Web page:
On May 30, 1942, the people of the German city of Cologne heard the wail of the air-raid sirens. Cologne had been raided before, many times, and its people were as accustomed as anyone to the terrors of air raids – but this night was different. Above the din of the ﬂak batteries came an awe-inspiring, terrifying engine roar. For the ﬁrst time in history a thousand bombers were airborne with a single purpose: the obliteration of Cologne.An extraordinary, unprecedented ﬁreworks display was the ﬁrst introduction the people of Cologne had to a new era in a form of war the Luftwaffe itself had developed – saturation or ‘blitz’ bombing. Brilliant white ﬂares cascaded down, red ﬂoating in the clouds above, yellow penetrating glares from where they settled on the ground. RAF and RAAF Pathﬁnders were at work in strength for the ﬁrst time, marking the target for the stream of heavy bombers which followed close behind.
The Pathﬁnding technique was one of the great Allied triumphs of the war, and many Australians took an important part in its development. During the war the Pathfinder squadrons were designated No. 8 Group RAF and their work was so secret that no member of a Pathﬁnder crew could be named as such. Below their aircrew badges the men wore the covetedf Golden Eagle, the sign of the Pathﬁnder, however it was never worn on operations. The intrepid pilot chosen to command the first Pathfinders was an Australian, Air Vice Marshal Donald Bennett, CB, CBE, DSO.
This pre-war airliner pilot, who hailed from Toowoomba, Queensland, was also famous Australian aviation pioneer. In July 1938 he piloted the Mercury part of the Short Mayo Composite flying-boat across the Atlantic and was later co-founder of the Atlantic Ferry Organization, an important wartime delivery service.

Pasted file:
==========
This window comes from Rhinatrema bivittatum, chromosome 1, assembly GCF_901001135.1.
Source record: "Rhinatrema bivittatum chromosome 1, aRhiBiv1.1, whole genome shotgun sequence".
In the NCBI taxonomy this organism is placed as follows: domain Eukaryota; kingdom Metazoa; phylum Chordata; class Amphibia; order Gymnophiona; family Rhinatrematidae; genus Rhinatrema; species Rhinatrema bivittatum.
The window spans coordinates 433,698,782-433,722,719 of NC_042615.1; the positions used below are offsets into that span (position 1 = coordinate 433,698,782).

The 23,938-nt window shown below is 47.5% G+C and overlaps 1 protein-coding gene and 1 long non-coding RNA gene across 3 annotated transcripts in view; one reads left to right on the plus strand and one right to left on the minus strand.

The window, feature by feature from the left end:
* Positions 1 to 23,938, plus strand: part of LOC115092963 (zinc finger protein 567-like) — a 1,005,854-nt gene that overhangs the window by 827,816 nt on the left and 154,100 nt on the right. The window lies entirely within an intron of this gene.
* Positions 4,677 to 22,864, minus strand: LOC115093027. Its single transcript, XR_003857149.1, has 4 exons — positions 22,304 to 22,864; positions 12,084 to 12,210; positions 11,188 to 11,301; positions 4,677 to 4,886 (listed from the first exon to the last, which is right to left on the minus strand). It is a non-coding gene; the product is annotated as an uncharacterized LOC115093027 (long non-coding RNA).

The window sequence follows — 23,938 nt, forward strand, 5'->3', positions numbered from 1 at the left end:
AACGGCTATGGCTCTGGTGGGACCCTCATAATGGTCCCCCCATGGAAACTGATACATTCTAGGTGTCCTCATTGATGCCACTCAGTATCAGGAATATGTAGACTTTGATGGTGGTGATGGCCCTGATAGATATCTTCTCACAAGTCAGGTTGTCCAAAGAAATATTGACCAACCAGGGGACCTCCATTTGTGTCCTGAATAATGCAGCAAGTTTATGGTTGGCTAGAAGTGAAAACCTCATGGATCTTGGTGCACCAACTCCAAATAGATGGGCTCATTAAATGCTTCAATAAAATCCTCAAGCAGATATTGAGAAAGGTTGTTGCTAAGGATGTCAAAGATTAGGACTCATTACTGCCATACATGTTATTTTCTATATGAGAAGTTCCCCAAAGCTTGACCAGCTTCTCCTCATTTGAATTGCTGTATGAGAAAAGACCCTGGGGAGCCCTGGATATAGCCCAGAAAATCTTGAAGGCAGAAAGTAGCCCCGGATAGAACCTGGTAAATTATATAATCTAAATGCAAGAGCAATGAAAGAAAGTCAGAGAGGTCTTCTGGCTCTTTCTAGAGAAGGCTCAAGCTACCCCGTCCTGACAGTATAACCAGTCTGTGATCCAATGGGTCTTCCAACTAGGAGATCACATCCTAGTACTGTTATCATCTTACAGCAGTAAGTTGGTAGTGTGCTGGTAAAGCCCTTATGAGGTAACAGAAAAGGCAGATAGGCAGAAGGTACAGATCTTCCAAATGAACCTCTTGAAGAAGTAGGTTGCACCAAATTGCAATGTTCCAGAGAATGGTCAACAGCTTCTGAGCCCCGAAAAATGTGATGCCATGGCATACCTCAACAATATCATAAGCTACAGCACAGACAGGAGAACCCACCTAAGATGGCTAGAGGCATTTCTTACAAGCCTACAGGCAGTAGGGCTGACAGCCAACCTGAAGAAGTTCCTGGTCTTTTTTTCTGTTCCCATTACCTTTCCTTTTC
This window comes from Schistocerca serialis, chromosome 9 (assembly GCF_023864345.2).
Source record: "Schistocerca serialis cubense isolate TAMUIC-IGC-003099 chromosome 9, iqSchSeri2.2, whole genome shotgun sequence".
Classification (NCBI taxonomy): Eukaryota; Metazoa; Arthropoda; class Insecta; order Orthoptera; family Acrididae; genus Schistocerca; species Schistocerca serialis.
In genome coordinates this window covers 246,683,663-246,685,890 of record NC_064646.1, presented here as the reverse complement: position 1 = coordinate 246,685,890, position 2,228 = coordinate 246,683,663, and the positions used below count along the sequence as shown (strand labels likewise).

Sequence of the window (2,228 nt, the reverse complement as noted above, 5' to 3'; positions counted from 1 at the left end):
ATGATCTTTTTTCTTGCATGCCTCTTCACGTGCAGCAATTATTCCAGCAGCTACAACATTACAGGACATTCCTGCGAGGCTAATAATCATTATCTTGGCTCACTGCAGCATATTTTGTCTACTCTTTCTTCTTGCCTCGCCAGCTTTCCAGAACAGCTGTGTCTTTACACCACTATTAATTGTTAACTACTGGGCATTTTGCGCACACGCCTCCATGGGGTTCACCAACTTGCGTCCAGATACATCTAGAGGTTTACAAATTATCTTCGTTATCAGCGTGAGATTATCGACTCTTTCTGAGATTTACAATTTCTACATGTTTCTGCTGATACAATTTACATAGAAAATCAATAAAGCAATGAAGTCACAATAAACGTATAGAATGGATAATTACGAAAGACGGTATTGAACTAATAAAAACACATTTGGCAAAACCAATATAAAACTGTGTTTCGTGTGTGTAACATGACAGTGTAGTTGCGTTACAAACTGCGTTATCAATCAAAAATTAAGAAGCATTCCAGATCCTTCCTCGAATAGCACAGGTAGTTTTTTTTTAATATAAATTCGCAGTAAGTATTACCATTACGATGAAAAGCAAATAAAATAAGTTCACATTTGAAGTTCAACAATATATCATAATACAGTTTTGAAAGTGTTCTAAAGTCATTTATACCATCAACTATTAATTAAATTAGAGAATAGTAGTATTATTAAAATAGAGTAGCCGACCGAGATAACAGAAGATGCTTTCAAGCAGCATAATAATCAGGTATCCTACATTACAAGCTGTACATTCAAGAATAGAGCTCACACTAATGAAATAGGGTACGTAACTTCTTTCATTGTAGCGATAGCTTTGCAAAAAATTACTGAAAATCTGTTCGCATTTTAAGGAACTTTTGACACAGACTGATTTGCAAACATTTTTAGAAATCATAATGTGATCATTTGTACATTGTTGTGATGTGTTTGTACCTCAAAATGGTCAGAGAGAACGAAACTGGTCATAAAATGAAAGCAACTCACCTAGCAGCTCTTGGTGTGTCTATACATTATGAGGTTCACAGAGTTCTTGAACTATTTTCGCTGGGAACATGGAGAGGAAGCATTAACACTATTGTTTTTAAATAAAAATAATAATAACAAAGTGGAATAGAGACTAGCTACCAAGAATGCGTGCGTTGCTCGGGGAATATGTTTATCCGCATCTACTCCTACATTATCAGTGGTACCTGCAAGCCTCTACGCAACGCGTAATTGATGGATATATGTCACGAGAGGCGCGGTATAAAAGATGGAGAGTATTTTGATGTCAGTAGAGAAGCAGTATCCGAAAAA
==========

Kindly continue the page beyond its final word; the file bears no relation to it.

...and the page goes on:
In December 1941 Bennett was made wing commander of No. 77 Squadron based at Leeming in the United Kingdom, flying Armstrong Whitleys (the first allied military aircraft to fly over Berlin) as part of the No. 4 Group RAF Bomber Command, in December 1941. Then in April 1942, No. 77 Squadron was transferred to Coastal Command where Bennett was given command of No. 10 Squadron (Handley Page Halifax) and shortly afterwards led a raid on the German battleship Tirpitz. Shot down during that raid, he evaded capture and escaped to Sweden, from where he was able to return to Britain. Bennett and his copilot were awarded the Distinguished Service Order (DSO) in 16 June 1942.Regarded as a superb navigator – he authored two books on air navigation – it was Bennett who ﬁrst suggested that a team of expert navigators should be formed into a force that could go to Germany in any weather, pinpoint a particular target, even through unbroken cloud or fog, and mark it for the bombers with special coloured ﬂares and markers.
A top-secret report issued by German Air Force Intelligence Operations (Luftwaffenführungsstab Ic.) in March 1944 refers to the Cologne raid and the importance of the Pathfinders. “The success of a large-scale night raid by the RAF is in increasing measure dependent on the conscientious flying of the Pathfinder crews,” the report states. It also goes on to mention Bennett by name. “This 35 year old Australian – known as one of the most resourceful officers of the RAF – had distinguished himself as long ago as 1938 by a record long-range flight to South Africa in a four-engined seaplane launched in the air from a Sunderland flying boat.”